Organised by the PSI (Public Services International) global union, the summit was the launchpad for the report Chevron’s tax schemes: piping profits out of Australia? – which reveals the extent of tax avoidance undertaken by the company on its largest global undertaking, the Gorgon gas project in Australia.
This study of Chevron’s tax schemes is the latest example showing how some multinationals avoid taxes and starve public services.
The report unveils how much tax revenue may be lost to the Australian government through complex profit-shifting schemes. At the same time as Chevron has reportedly set aside AUD352 million to settle its current lawsuit with the Australian Tax Office (ATO), it has developed a new tax avoidance scheme. This high-interest related party loan, from a Delaware subsidiary, is estimated to be worth more than AUD35 billion.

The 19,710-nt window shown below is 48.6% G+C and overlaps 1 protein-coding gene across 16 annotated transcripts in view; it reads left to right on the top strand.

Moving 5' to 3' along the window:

The new tax scheme is being audited by the ATO. Chevron and other oil companies in Australia are likely to feature in an Australian senate inquiry into corporate tax avoidance.
ITF president Paddy Crumlin called on governments around the world to take responsibility for closing down the loopholes Chevron and others use.
“For public confidence in the integrity of tax systems, they must be transparent and fair, ” he said. “The gas that will be extracted from Australia’s waters and sold overseas is owned by the Australian people and as a result should benefit those people through jobs and tax revenues.
“If Chevron and other multinationals paid their fair share, governments would not have to cut funding for schools, hospitals and other essential public services.”